avant-garde figures of the 1960s his work never really reflected that other
than in the quite obvious influence of William Burroughs’ cut-up method (especially
on his first two solo albums). Lennon, on the other hand, was more curious, a
seeker while was always more self assured; ready to forge ahead, confident in
his ability to handle whatever he encountered. Lennon was naturally
avant-garde, his curious and insecure nature making him constantly on the
lookout for an answer, any answer to endless lifelong mysteries. That was part
of the attraction to Paul as well as to Yoko. Both McCartney and Ono had an
aura of self-assuredness and Paul certainly enjoyed the excitement of
indulgence and rascal-ness, even though unlike John, he preferred to maintain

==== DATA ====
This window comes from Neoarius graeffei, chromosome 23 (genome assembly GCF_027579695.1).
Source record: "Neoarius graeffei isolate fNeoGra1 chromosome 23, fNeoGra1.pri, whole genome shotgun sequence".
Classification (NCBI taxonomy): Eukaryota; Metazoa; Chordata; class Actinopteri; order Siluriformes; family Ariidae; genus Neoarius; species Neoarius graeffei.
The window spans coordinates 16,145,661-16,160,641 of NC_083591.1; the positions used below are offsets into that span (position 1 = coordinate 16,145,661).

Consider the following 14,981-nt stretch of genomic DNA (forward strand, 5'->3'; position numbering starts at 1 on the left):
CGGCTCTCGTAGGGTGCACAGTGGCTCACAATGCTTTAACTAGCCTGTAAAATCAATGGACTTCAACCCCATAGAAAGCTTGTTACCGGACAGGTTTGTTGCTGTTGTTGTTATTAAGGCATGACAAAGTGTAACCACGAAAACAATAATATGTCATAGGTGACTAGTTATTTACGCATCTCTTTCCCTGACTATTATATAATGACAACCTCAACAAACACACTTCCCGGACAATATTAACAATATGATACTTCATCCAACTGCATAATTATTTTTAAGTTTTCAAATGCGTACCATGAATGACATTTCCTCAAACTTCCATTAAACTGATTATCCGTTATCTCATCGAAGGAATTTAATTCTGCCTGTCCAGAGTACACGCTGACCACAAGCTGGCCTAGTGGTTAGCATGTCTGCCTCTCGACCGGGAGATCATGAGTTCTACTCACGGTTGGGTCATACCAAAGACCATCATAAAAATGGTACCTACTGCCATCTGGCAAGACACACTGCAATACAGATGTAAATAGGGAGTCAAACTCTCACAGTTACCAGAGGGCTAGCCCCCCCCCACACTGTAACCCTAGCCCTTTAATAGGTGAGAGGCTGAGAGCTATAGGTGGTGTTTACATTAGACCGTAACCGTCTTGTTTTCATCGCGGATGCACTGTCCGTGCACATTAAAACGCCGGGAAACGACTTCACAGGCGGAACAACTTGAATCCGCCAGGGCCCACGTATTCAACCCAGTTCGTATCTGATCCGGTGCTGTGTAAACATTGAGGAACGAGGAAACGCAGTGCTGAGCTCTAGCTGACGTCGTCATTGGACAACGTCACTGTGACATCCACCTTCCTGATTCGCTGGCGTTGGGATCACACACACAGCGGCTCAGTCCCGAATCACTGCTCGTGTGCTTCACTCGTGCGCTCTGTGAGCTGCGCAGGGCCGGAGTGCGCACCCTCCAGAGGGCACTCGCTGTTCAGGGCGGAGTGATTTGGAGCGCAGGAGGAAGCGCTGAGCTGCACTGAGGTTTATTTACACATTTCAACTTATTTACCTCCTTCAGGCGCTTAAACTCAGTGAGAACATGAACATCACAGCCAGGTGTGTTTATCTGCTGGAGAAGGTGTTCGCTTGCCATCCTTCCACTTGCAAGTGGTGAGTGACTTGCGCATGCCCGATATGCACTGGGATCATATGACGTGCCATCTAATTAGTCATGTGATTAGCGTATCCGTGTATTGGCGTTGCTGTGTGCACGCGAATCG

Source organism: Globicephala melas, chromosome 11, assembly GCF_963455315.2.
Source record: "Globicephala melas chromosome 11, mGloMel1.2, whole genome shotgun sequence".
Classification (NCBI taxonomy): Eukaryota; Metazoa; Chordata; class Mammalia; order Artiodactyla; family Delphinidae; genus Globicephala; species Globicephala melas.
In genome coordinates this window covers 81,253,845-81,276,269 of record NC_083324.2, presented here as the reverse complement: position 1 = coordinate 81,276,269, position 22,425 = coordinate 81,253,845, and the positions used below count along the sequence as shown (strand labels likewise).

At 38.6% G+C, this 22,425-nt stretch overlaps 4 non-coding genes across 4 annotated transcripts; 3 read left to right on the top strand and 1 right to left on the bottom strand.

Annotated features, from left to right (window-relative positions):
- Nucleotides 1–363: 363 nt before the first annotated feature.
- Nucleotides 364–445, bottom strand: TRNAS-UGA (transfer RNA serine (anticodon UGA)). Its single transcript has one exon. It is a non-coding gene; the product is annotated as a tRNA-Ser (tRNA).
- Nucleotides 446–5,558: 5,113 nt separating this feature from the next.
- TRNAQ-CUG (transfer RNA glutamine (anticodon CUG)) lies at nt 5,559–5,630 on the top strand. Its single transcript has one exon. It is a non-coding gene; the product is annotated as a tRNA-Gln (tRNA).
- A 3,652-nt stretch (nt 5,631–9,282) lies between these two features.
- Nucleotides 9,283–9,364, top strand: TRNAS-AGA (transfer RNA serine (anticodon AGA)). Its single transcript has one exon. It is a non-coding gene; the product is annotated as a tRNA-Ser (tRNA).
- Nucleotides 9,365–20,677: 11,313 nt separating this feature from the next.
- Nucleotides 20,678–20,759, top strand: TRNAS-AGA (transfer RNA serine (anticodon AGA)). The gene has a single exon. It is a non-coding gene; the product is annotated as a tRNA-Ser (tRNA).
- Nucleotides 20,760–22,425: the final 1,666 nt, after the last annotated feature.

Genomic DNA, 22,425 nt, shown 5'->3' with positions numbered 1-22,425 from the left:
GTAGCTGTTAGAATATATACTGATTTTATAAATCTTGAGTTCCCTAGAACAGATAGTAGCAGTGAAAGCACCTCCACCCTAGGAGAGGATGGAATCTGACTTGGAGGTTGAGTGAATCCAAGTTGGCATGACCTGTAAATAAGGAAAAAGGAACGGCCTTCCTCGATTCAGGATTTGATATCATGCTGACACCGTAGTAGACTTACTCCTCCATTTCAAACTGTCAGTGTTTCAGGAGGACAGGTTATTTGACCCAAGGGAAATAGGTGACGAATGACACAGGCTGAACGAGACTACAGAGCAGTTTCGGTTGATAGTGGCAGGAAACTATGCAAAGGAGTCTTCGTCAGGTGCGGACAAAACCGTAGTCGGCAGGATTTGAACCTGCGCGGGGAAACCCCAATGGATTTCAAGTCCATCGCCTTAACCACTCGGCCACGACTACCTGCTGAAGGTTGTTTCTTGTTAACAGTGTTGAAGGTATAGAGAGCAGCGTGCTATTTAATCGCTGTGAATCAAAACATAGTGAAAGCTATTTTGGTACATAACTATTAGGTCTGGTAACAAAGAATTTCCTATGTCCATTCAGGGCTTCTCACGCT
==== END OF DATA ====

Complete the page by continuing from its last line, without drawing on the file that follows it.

the public face of a good boy. If McCartney was the one who sneaked sips of the
sacramental wine after the service, Lennon was the one who imbibed behind the
priest’s back, yes, but in full view of the congregation. Paul liked to get
away with it; Lennon put it in your face.


Because McCartney knows he is clever rather than brilliant
he has always worked very hard to prove otherwise. Certainly he has hit the
bell many times. When Lennon sang of him “the only thing you’ve done is
yesterday” it was an overstatement even if, beyond most of Paul’s Beatles
compositions, it’s closer to the truth than it should be for one of the most
successful composers of the 20th century.


Sounes’ treatment of Paul, however, is fairly
even-handed. He doesn’t shy away from the bad and doesn’t overstate the good
and the book isn’t likely to push those on either side of the fence to the
other. But it should come as no surprise to anyone that the book is most